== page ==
- Southern United States: Year-round growth
- Western United States: Year-round growth
Indoor mold can grow on any organic surface and is found in damp areas such as:
- under-sink cabinets
- garbage containers
- washing machines and clothes dryers
- upholstery and house plants
- dusty and musty old books, magazines and newspapers
- damp window moldings and sills
- shower stalls and shower curtains
Mold can become a significant problem if it remains undiscovered or unaddressed. Allergy symptoms can occur when mold is inhaled.
How do you limit mold exposure?
Reducing mold inside your home
To reduce mold inside your home, eliminate the conditions they need to grow:
- poor ventilation
How can you remove mold?
Mold is often difficult to remove in the home. It can even lurk inside walls. It’s best if someone other than the person with the mold allergy works to remove the mold.
First, identify the source of the moisture that is allowing the mole to grow and fix the source if you can. Remove any carpet or drywall that has had mold growing on it. If the mold is extensive, you may need to hire a mold remediation contractor.
If materials cannot be removed, you can remove visible mold and mildew with a household bleach solution or non-toxic mix of 1 tablespoon baking soda, 2 tablespoons white vinegar and 1 quart water.
Following cleaning, a dehumidifier is often useful in not allowing mold to regrow.
Reducing mold exposure outdoors
Outdoors, mold grows on leaves, trees and rotting wood. While ridding the outdoors of mold isn’t possible, you can reduce your exposure by keeping windows closed and limiting outdoor activities when mold levels are high.
Many local weather reports list mold counts along with pollution levels. Airborne molds often reach peak levels on dry, windy days when breezes kick up spores growing in moist areas.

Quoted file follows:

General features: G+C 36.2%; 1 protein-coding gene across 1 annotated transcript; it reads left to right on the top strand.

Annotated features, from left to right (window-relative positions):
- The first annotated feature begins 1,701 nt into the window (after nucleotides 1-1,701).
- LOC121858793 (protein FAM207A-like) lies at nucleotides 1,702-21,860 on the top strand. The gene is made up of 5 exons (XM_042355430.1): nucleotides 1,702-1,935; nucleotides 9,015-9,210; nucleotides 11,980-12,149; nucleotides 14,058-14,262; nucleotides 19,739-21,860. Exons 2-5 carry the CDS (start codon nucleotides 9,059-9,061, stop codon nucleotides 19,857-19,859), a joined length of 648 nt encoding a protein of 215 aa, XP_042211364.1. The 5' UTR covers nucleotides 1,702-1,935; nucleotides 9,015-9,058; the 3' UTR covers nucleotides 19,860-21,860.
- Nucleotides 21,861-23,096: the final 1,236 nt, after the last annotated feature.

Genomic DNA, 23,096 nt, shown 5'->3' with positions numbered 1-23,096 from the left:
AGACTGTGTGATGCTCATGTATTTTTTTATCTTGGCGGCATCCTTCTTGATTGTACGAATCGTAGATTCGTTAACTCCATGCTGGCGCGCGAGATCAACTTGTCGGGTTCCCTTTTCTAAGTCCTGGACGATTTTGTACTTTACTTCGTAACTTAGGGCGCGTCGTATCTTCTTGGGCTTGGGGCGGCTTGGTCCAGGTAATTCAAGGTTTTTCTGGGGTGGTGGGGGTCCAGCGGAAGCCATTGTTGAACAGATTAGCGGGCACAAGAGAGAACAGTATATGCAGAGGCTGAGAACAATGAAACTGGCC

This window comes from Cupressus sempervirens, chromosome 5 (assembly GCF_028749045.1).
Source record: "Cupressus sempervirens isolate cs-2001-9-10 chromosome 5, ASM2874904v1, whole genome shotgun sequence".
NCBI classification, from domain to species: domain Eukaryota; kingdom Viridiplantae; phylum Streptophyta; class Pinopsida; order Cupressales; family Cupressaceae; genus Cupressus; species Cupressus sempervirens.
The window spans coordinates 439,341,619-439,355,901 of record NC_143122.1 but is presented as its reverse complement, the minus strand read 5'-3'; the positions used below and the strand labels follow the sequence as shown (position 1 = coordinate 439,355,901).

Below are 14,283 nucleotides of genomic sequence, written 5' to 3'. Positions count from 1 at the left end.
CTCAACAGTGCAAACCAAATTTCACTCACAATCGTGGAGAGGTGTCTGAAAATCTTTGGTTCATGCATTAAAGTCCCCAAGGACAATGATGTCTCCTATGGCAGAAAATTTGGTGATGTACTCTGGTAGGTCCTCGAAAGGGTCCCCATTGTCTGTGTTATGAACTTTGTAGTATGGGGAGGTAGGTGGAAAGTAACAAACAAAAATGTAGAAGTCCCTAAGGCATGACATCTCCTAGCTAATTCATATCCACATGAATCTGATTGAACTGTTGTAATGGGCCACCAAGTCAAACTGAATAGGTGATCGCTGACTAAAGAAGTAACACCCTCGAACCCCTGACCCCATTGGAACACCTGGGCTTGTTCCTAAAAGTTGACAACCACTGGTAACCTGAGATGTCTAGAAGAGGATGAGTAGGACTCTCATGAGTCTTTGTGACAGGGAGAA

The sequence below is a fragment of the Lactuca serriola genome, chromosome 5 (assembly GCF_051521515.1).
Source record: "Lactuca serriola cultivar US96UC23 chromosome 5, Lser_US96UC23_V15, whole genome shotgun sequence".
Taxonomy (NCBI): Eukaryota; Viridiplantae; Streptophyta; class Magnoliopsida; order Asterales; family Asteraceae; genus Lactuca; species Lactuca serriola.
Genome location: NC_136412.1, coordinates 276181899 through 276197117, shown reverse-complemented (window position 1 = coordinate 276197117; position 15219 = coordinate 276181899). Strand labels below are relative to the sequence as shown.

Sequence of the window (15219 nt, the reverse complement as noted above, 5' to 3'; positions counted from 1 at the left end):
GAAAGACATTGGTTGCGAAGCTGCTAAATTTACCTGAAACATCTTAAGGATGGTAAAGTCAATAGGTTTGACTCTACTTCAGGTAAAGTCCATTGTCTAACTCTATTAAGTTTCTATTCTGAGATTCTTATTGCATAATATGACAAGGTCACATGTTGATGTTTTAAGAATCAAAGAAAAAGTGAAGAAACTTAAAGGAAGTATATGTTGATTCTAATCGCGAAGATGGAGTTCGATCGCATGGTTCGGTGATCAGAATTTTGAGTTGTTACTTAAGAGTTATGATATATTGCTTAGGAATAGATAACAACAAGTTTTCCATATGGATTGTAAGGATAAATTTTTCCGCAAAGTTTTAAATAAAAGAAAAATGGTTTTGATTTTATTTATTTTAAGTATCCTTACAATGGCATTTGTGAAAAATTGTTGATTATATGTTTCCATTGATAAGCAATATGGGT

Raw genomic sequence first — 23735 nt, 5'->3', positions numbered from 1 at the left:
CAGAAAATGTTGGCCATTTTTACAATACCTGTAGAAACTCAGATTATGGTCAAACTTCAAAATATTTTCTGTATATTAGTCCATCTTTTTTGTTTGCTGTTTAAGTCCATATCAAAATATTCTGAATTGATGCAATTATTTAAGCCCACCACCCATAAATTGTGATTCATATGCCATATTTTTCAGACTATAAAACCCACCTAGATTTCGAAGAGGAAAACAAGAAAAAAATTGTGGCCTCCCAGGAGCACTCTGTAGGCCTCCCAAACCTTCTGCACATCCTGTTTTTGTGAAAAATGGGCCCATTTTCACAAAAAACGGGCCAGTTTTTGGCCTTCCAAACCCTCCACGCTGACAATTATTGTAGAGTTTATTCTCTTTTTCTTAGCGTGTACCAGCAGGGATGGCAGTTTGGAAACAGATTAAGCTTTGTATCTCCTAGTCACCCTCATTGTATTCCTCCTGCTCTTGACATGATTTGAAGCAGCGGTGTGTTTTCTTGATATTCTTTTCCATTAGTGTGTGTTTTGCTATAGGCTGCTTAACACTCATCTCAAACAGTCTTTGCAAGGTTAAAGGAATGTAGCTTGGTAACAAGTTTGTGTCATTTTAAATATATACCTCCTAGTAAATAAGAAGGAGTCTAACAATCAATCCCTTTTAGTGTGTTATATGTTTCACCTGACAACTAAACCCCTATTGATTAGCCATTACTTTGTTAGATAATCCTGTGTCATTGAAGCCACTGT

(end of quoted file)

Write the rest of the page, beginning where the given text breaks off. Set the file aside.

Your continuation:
How do you treat a mold allergy?
Mold allergy treatments include over-the-counter antihistamines and decongestants. These common allergy medications can relieve symptoms of runny nose, itchy and watery eyes and congestion.
It may be best to take these medications in advance when you know you may be around mold spores. Before starting any medication, speak with your doctor or allergist.
You may want to wear a mask when you know you’re going to be around mold. This will help prevent you from breathing in mold spores. If you are exposed to mold, you can remove them by rinsing your nose with a saline spray or taking a shower.
Immunotherapy, designed to make your body less reactive to an allergen over time, is available for certain types of mold, according to the American College of Allergy, Asthma & Immunology (ACAAI). Talk with an allergist for more information.
Ask the Allergist: Addressing Mold after Major Flooding
Are there other conditions that can look like or complicate allergies
There are other types of conditions that can mimic allergies, but are different than an IgE-mediated allergy. The symptoms, diagnosis and treatment can vary depending upon the condition. Here are some of them.
Food-related conditions that can have symptoms similar to food allergies include:
Visit Our Other Pages for More Allergy Information, Webinars, Posters, Infographics, and more!
Assistance Programs for Medications
Allergy Online Store
Allergy Medication & Treatment